WASHINGTON (April 8, 2009)—Hawaii, California and New York are the latest states to have bills regulating the age of tires sold within their borders before their legislatures.
Furthest along is Hawaii's S.B. 1064, a bill that would make it illegal to sell a tire more than six years after its date of manufacture and set a fine of up to $100 for each such sale.
The Hawaii Senate's Transportation, International and Intergovernmental Affairs reported the bill favorably Feb. 20 and referred it for further action to the Committee on Judiciary and Government Operations.
AB 496, a bill before the California Assembly, is set for a committee hearing and vote April 14.
The bill would require all tire dealers to provide written information on sale documents about the age of each tire sold to customers, in English, Spanish, Chinese, Vietnamese, Tagalog and Korean.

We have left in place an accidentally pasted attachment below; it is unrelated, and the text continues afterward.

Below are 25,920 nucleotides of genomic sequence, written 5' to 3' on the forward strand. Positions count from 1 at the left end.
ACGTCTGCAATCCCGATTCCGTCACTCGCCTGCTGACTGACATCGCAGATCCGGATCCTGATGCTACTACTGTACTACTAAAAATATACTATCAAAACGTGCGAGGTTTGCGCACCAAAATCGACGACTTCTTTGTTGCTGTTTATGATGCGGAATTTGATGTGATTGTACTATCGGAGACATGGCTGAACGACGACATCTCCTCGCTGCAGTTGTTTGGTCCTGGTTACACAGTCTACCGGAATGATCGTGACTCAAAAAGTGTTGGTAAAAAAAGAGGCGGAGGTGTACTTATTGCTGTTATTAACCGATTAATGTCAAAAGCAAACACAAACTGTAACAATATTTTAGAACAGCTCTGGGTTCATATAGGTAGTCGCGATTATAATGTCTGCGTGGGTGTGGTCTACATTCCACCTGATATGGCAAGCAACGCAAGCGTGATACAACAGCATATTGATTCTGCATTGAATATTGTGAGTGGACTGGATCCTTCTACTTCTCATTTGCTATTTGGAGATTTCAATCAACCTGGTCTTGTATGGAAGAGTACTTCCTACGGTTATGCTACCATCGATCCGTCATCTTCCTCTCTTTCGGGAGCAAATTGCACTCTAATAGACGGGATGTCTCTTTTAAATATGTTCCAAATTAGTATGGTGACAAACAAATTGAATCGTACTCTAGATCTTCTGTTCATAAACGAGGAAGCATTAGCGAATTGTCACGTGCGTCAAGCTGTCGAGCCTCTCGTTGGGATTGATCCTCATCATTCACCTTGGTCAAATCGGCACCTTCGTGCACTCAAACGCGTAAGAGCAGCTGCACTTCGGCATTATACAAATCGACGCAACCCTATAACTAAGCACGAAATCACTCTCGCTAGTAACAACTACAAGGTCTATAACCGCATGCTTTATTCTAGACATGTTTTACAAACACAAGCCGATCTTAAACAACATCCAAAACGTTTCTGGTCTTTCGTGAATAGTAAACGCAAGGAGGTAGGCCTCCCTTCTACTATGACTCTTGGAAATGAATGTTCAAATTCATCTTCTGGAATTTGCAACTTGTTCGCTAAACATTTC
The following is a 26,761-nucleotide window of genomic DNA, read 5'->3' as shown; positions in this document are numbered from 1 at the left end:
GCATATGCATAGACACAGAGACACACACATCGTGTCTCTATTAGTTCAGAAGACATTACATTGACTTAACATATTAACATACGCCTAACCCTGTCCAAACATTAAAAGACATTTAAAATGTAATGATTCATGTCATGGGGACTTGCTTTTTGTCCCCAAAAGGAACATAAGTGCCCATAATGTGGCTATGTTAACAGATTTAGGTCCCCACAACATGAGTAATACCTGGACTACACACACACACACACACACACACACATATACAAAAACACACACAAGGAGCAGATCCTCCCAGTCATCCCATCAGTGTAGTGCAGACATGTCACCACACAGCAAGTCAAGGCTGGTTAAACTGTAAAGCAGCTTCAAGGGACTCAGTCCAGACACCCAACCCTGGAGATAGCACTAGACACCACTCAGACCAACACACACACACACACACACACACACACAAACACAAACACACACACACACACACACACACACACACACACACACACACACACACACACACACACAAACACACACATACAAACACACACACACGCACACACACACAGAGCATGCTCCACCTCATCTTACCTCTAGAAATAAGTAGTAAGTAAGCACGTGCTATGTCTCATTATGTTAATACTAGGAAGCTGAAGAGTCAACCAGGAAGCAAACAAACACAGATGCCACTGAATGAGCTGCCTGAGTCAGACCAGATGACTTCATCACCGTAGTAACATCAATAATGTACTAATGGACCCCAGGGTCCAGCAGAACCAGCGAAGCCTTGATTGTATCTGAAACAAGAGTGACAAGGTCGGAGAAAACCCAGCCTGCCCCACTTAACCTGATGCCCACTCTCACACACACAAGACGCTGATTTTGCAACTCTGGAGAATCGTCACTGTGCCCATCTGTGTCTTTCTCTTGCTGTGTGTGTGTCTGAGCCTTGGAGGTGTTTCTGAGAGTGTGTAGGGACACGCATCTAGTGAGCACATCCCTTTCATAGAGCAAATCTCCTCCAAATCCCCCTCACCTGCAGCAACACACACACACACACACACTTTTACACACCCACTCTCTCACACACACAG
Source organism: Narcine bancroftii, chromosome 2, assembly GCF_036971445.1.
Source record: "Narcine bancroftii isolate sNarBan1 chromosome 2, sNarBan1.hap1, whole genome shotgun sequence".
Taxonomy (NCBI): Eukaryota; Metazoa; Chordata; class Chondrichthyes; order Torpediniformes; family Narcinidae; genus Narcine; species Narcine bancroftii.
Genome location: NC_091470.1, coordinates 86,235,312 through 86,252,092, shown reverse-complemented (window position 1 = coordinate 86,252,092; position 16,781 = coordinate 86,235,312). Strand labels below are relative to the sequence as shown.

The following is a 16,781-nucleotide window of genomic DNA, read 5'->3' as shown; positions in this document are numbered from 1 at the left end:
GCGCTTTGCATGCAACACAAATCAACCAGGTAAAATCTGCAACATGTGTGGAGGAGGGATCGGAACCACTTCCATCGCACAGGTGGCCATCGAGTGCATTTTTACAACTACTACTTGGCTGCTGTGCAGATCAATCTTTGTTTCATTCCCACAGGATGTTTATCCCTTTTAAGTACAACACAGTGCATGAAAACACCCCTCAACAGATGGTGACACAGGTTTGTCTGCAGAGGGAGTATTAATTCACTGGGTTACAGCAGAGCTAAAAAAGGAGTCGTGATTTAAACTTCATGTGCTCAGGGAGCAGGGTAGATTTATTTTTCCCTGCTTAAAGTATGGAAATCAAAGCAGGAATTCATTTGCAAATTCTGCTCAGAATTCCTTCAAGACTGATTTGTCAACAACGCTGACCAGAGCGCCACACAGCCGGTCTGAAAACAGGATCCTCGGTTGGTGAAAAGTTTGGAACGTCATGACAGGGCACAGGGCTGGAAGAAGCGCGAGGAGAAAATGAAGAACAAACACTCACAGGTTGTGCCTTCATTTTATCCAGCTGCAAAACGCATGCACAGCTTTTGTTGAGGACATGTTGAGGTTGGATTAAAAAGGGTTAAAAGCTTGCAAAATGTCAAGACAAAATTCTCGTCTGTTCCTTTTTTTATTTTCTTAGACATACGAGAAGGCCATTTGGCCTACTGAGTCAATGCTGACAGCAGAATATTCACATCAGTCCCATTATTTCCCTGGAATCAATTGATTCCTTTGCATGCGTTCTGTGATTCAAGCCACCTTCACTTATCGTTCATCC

Customers would have to initial the information to signify they had read and understood it, and dealers would have to keep the documents for at least three years after the sale. Each violation would be punishable by a fine of $250.
The New York Assembly has a tire aging bill, A05298, before its Committee on Transportation.
The bill would forbid the sale of any tire within the state that did not have the date of manufacture clearly molded on both sides “in a non-coded fashion.”
New York's attorney general would have the power to issue injunctions against the sale of noncompliant tires and assess fines of up to $500 for each violation.
Late last year, the New Jersey Division of Consumer Affairs issued a notice of pre-proposal, soliciting comments on the feasibility of requiring the state's tire dealers to disclose the age of the tires they sell.